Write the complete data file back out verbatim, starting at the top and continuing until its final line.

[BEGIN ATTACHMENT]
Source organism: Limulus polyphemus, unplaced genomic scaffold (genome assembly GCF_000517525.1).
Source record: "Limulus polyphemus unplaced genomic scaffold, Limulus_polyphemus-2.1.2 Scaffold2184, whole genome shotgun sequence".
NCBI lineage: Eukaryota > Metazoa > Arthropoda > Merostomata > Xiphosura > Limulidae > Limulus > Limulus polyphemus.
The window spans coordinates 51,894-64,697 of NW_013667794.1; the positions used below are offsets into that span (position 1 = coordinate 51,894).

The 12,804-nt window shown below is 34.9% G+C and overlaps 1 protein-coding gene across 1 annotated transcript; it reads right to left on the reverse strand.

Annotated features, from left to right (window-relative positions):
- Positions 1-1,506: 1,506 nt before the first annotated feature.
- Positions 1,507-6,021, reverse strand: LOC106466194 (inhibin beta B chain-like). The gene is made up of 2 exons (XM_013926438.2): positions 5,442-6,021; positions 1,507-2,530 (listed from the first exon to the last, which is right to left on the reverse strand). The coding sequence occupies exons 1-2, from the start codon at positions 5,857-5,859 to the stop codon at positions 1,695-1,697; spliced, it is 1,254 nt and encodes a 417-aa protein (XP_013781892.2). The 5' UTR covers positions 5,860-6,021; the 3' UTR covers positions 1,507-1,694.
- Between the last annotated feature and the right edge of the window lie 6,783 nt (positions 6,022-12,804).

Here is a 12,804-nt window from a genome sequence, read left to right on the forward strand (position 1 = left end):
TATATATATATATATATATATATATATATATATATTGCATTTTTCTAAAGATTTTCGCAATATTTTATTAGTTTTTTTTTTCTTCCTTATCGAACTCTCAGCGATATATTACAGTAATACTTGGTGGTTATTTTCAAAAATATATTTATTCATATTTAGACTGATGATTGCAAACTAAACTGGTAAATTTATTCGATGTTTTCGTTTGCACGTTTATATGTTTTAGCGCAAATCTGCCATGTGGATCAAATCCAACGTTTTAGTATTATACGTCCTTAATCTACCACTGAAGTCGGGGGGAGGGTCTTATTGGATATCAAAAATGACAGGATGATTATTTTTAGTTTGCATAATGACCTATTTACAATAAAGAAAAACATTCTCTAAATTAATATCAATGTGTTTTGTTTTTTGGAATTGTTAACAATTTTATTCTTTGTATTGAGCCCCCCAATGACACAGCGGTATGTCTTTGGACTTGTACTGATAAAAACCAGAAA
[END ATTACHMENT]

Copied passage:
Source organism: Limulus polyphemus, unplaced genomic scaffold (genome assembly GCF_000517525.1).
Source record: "Limulus polyphemus unplaced genomic scaffold, Limulus_polyphemus-2.1.2 Scaffold2184, whole genome shotgun sequence".
NCBI lineage: Eukaryota > Metazoa > Arthropoda > Merostomata > Xiphosura > Limulidae > Limulus > Limulus polyphemus.
The window spans coordinates 51,894-64,697 of NW_013667794.1; the positions used below are offsets into that span (position 1 = coordinate 51,894).

The 12,804-nt window shown below is 34.9% G+C and overlaps 1 protein-coding gene across 1 annotated transcript; it reads right to left on the reverse strand.

Annotated features, from left to right (window-relative positions):
- Positions 1-1,506: 1,506 nt before the first annotated feature.
- Positions 1,507-6,021, reverse strand: LOC106466194 (inhibin beta B chain-like). The gene is made up of 2 exons (XM_013926438.2): positions 5,442-6,021; positions 1,507-2,530 (listed from the first exon to the last, which is right to left on the reverse strand). The coding sequence occupies exons 1-2, from the start codon at positions 5,857-5,859 to the stop codon at positions 1,695-1,697; spliced, it is 1,254 nt and encodes a 417-aa protein (XP_013781892.2). The 5' UTR covers positions 5,860-6,021; the 3' UTR covers positions 1,507-1,694.
- Between the last annotated feature and the right edge of the window lie 6,783 nt (positions 6,022-12,804).

Here is a 12,804-nt window from a genome sequence, read left to right on the forward strand (position 1 = left end):
TATATATATATATATATATATATATATATATATATTGCATTTTTCTAAAGATTTTCGCAATATTTTATTAGTTTTTTTTTTCTTCCTTATCGAACTCTCAGCGATATATTACAGTAATACTTGGTGGTTATTTTCAAAAATATATTTATTCATATTTAGACTGATGATTGCAAACTAAACTGGTAAATTTATTCGATGTTTTCGTTTGCACGTTTATATGTTTTAGCGCAAATCTGCCATGTGGATCAAATCCAACGTTTTAGTATTATACGTCCTTAATCTACCACTGAAGTCGGGGGGAGGGTCTTATTGGATATCAAAAATGACAGGATGATTATTTTTAGTTTGCATAATGACCTATTTACAATAAAGAAAAACATTCTCTAAATTAATATCAATGTGTTTTGTTTTTTGGAATTGTTAACAATTTTATTCTTTGTATTGAGCCCCCCAATGACACAGCGGTATGTCTTTGGACTTGTACTGATAAAAACCAGAAA